Final settlement reached in Crocus Fund lawsuit
The last defendant in the class-action lawsuit over the failed Crocus Investment Fund has agreed to an out-of-court settlement, clearing the way for money to begin flowing to fund investors.
Wellington West Capital, the fund's lead underwriters, will pay $500,000 to receiver Deloitte Touche.
Bernie Bellan, one of the investors who spearheaded the lawsuit, said the receiver will now have about $73 million, and investors should see at least $5 per share.
"The amount is less than we might have hoped, but there are a number of factors that led us to accept that," he said. "One of the most important is that it now clears the way for the receiver … to distribute a good chunk of cash to Crocus shareholders without impediment."
The amount could increase to between $6 and $6.50, once the receiver has liquidated 26 other Crocus investments, Bellan said.
Bellan said the three-year fight over the money has been long, and the amount shareholders will receive will be less than he'd hoped, but it was still a battle worth waging.
"Someone had to step forward on this count. Crocus was getting away with all sorts of shenanigans. I called them on that, they threatened to sue me and ever since then I've been determined to see that the shareholders get their proper desserts," he said.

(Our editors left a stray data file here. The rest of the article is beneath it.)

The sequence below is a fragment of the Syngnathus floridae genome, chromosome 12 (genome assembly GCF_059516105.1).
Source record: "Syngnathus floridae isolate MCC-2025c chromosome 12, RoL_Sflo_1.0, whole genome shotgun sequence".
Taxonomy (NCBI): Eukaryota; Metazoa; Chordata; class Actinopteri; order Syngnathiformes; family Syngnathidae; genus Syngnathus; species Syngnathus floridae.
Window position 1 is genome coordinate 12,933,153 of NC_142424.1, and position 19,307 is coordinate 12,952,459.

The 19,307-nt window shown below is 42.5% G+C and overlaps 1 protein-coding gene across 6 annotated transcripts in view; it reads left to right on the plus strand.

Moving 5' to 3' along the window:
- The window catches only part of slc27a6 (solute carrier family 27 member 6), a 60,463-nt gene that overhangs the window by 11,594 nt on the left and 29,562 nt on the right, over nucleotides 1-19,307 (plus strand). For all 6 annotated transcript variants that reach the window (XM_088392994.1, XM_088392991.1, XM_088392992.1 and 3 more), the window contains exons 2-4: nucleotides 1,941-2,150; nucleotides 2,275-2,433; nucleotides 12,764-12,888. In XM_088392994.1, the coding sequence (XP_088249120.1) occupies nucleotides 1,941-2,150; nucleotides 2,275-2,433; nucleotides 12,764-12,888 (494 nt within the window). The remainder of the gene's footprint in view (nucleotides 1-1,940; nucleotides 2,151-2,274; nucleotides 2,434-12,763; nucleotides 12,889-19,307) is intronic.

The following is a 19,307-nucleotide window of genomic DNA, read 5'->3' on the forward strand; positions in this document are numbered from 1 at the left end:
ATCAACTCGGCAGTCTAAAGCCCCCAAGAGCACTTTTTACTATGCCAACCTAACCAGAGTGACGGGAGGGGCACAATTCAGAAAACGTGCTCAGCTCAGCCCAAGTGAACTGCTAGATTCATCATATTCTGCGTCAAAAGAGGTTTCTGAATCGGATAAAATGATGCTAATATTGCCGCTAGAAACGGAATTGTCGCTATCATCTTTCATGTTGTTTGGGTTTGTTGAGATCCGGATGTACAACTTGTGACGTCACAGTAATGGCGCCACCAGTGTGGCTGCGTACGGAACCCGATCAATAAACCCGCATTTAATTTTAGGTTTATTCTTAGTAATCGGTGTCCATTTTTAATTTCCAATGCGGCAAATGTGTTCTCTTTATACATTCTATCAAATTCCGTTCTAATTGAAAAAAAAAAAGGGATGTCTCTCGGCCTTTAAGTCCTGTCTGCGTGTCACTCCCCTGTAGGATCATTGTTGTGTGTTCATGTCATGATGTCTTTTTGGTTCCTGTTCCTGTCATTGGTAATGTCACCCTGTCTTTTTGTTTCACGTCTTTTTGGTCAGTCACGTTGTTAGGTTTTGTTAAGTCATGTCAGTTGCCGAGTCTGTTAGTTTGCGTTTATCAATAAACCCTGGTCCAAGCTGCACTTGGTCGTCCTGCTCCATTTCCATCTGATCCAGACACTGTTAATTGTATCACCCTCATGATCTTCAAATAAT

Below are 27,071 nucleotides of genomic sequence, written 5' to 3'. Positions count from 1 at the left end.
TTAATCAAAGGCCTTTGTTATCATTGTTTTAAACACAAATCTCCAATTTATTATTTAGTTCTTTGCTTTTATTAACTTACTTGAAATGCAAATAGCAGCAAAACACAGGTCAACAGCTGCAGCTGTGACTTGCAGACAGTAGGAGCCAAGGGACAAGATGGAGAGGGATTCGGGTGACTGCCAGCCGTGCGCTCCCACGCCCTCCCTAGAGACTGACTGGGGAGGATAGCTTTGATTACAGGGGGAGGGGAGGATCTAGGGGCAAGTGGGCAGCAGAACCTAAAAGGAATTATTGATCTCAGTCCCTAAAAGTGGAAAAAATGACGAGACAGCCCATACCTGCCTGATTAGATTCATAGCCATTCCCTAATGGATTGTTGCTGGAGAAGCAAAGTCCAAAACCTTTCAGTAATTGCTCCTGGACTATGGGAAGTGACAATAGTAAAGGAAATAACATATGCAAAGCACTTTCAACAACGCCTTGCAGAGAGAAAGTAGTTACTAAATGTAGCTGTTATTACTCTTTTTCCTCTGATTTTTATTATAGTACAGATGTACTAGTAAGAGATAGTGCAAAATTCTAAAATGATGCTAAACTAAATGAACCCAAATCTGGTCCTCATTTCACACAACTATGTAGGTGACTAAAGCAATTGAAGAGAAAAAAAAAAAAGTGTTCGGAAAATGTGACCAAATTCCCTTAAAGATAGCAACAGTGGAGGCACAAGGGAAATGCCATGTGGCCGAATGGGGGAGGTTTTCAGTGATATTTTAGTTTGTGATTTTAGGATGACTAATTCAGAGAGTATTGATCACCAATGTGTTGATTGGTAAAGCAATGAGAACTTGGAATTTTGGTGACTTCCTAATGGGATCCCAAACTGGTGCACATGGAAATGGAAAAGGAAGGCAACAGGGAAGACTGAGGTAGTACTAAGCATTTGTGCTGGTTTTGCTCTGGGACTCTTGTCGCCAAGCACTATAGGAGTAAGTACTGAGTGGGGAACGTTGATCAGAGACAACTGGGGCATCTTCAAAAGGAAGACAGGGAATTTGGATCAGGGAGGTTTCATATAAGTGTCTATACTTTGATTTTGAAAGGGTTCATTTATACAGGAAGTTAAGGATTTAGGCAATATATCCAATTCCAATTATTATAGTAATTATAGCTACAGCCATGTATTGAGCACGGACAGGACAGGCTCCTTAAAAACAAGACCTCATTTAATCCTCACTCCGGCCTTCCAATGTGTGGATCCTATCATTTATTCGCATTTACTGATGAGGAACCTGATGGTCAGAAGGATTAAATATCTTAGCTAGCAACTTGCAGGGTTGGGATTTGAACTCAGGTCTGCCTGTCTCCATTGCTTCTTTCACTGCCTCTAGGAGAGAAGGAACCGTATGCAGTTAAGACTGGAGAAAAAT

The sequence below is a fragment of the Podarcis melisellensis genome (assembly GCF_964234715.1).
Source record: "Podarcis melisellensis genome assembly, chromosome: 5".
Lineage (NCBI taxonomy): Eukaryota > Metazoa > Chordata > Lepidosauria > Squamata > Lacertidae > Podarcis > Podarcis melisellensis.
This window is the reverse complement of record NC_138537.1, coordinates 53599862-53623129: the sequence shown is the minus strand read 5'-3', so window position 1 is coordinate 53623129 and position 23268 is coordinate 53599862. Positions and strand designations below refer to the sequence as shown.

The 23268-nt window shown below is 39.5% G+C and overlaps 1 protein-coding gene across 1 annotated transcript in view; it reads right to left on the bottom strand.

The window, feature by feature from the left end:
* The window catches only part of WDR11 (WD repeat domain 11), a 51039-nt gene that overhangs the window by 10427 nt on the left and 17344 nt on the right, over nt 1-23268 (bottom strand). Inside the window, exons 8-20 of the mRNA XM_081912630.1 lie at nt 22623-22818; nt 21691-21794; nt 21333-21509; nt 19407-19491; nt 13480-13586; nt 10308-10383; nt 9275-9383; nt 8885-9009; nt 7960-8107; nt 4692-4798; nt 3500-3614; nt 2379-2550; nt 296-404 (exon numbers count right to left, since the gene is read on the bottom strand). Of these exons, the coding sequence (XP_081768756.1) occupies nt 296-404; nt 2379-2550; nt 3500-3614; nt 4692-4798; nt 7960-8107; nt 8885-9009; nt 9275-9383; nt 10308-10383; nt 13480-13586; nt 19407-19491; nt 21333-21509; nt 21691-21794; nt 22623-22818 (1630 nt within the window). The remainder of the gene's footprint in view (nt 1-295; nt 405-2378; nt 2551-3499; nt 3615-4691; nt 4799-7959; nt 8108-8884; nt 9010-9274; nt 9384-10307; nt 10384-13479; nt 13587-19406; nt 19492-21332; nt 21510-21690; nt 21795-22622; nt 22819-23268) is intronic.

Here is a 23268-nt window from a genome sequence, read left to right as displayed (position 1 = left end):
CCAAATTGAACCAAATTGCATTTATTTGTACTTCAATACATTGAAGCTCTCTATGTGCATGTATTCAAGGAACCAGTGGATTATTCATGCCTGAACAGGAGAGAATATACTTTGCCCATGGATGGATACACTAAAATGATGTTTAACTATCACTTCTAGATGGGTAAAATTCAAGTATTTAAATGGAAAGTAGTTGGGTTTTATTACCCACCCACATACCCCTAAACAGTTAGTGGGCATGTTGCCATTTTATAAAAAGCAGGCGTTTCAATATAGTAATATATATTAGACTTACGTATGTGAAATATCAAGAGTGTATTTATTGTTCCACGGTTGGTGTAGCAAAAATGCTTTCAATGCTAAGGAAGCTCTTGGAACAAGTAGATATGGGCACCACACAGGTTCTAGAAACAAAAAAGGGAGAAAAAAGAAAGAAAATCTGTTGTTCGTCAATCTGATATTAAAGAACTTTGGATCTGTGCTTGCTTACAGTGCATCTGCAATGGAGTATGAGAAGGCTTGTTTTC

Bellan hopes the money will begin to flow this fall.
34,000 people invested $150M
Settlements were reached earlier this year with the provincial government, the Manitoba Securities Commission, brokerage firm BMO Nesbitt Burns, auditors PricewaterhouseCoopers, and the fund's former directors and officers. Those settlements totalled about $12 million, about half of that from the auditors.
Taxpayers will be on the hook for about $2.75 million through agreements with the government and securities commission.
About 34,000 Manitobans had more than $150 million invested in Crocus, a labour-sponsored venture-capital fund that had a mandate to invest in Manitoba companies.
Crocus stopped trading in December 2004 over concerns about the true value of its shares.
In April 2005, the fund dropped the value of its shares to just below $7 — almost one-third less than their value when trading was halted.
The fund went into receivership in June 2005.